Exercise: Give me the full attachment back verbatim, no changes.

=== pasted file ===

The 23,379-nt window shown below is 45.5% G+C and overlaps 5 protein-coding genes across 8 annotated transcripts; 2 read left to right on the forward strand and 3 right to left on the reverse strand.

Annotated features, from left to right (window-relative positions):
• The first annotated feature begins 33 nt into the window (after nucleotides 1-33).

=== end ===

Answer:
The 23,379-nt window shown below is 45.5% G+C and overlaps 5 protein-coding genes across 8 annotated transcripts; 2 read left to right on the forward strand and 3 right to left on the reverse strand.

Annotated features, from left to right (window-relative positions):
• The first annotated feature begins 33 nt into the window (after nucleotides 1-33).